It took Professor Herbert 20 years to complete his magnum opus, “Impressionism: Art, Leisure, and Parisian Society,” published by Yale University Press in 1988. The book presents a thematic account of the urbanization and political turmoil convulsing French society from the early 1860s to the mid-1880s and a study of French artists’ response to these changes — in business, entertainment, pleasure. A fluid narrative, it interweaves sociology of class and gender relationships with close readings of canonical paintings.
As Professor Herbert wrote in his preface, he “started with the pictures of the Impressionists and then tried to answer the questions posed by the kinds of subjects that they preferred and the way they painted them.”
“Impressionism” was quickly hailed as a landmark by other art historians. Robert Rosenblum of New York University declared that it “supersedes all other studies in the field” and that Professor Herbert “rejuvenates even the most famous paintings by seeing them in a dense and flexible context touching on everything from the hierarchy of theater boxes to the role of beer-hall waitresses.”
The book vaulted him into the ranks of exalted socially minded art historians like T.J. Clark and Linda Nochlin.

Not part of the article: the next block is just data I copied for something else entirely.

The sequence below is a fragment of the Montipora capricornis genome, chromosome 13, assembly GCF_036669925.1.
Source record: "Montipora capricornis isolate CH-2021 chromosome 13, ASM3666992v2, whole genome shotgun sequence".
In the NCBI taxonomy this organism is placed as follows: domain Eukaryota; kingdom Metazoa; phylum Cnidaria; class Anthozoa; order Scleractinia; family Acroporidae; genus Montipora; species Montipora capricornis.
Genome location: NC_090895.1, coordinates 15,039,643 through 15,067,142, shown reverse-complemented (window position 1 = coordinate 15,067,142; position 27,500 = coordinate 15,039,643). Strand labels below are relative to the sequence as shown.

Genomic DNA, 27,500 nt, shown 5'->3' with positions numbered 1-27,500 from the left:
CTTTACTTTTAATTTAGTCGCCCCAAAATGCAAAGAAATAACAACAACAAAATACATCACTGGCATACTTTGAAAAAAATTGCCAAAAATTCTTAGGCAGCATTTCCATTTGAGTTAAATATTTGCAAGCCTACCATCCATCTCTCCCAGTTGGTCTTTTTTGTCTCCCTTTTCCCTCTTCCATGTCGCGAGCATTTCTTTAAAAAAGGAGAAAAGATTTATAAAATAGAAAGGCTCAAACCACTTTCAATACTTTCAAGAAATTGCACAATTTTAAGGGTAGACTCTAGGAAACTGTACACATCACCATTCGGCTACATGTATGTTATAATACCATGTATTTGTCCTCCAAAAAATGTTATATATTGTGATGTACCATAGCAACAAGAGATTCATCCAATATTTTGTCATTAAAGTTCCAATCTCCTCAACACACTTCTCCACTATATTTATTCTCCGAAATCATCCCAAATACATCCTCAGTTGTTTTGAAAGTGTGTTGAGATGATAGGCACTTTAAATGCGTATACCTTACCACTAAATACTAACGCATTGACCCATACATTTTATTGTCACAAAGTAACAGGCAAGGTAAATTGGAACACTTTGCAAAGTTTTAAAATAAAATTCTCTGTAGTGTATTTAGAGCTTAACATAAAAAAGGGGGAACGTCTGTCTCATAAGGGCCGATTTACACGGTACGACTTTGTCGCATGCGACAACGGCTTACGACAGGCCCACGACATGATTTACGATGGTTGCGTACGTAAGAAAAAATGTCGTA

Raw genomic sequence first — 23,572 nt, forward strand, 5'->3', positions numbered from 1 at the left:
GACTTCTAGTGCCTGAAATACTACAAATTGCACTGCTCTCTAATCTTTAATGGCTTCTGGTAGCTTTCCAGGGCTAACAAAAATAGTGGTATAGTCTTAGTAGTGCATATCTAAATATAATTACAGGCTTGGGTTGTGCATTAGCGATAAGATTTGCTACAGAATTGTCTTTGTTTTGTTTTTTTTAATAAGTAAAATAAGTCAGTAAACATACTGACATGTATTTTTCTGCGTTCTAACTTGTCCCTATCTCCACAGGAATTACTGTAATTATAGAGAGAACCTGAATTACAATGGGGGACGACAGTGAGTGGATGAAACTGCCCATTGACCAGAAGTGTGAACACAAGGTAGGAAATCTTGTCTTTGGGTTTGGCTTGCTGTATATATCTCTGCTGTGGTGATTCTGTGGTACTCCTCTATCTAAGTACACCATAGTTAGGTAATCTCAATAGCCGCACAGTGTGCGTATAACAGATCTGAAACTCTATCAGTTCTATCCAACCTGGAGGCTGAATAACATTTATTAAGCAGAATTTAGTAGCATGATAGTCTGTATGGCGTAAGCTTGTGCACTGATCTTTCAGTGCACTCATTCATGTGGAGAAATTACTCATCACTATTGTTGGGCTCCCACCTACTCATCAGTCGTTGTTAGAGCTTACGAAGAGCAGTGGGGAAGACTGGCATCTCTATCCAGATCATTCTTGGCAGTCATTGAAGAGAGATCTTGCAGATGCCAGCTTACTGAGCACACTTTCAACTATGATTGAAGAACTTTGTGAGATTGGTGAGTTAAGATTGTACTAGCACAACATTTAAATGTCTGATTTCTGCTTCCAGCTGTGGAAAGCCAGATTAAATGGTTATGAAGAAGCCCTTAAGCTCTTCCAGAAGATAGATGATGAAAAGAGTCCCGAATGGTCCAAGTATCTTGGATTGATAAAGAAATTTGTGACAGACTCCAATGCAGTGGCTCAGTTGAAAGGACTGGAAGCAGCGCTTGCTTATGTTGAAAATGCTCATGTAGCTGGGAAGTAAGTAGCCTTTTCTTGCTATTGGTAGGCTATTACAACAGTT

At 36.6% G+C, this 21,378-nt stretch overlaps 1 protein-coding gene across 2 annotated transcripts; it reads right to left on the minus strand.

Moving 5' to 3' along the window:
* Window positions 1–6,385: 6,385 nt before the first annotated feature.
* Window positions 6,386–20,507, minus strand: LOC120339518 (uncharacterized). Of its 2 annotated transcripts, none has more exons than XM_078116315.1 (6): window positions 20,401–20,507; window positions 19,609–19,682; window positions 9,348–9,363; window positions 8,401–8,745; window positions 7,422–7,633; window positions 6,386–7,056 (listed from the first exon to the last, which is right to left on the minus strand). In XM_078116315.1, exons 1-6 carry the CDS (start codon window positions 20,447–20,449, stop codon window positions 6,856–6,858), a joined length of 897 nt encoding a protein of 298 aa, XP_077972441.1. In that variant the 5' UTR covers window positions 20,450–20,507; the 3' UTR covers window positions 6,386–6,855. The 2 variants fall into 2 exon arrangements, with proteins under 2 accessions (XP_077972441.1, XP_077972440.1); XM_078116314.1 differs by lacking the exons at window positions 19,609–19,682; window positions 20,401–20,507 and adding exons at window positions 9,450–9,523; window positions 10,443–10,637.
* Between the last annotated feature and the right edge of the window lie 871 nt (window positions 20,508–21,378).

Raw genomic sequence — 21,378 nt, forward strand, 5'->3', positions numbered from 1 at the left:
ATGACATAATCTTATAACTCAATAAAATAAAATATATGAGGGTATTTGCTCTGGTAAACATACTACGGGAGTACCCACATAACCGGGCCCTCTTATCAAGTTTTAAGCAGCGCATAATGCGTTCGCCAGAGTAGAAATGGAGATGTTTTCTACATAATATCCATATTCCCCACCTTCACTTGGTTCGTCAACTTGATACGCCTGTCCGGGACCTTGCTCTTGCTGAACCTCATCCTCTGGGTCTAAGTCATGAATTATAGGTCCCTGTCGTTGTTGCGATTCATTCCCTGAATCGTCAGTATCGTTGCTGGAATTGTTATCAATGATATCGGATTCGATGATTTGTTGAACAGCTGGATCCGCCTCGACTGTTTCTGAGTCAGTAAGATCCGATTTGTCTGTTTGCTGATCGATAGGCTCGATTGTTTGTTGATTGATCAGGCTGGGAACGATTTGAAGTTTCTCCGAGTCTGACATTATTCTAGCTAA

Professor Herbert retired from Yale in 1990 to join his wife at Mount Holyoke College in Massachusetts, where she was a professor of history. (Among her works is the celebrated cross-disciplinary study “Red Gold of Africa: Copper in Precolonial History and Culture.”) He was named the Andrew W. Mellon professor of humanities there. They both retired in 1997.
Among his numerous honors were a Guggenheim fellowship in 1970-71 and the Distinguished Service Award from the College Art Association in 2008. Granted the Legion of Honor in 1991 by the French government, he regarded the wearing of its decoration as pretentious and, according to his wife, never wore it.
In addition to her, he is survived by three children, Tim, Rosemary and Catherine Herbert, and six grandchildren. He died in a hospital in Northampton.
After retirement, Professor Herbert immersed himself in western Massachusetts history. Researching the life of Orra White Hitchcock (1796-1863), one of America’s early female artists, he helped organize an exhibition of her scientific illustrations and watercolors in 2011 for Amherst College.
Walks and biking trips around the area led him to delve into the history of landscape design at Mount Holyoke. He dug into college archives, examined photographs and interviewed elderly residents to learn when certain trees were planted, and why certain works of architecture were built and had disappeared on the campus.
His enthusiasm about these matters was matched by a desire to tell others how to look at them. He curated an exhibition on his findings in 2016 at the college art museum. Of the larches in the campus’s Prospect Park, he told a reporter for The Amherst Bulletin, “They turn golden yellow in late October, and when they get to be about 75 years old, they develop a wonderful bark that looks like oval shingles hung one above the other.”
And of the light reflected from Lower Lake, he said: “You can see the blue reflections between the trees as you walk up the hillside from the lake. The blue pops up between the tree trunks. This will become your favorite blue, as it is mine.”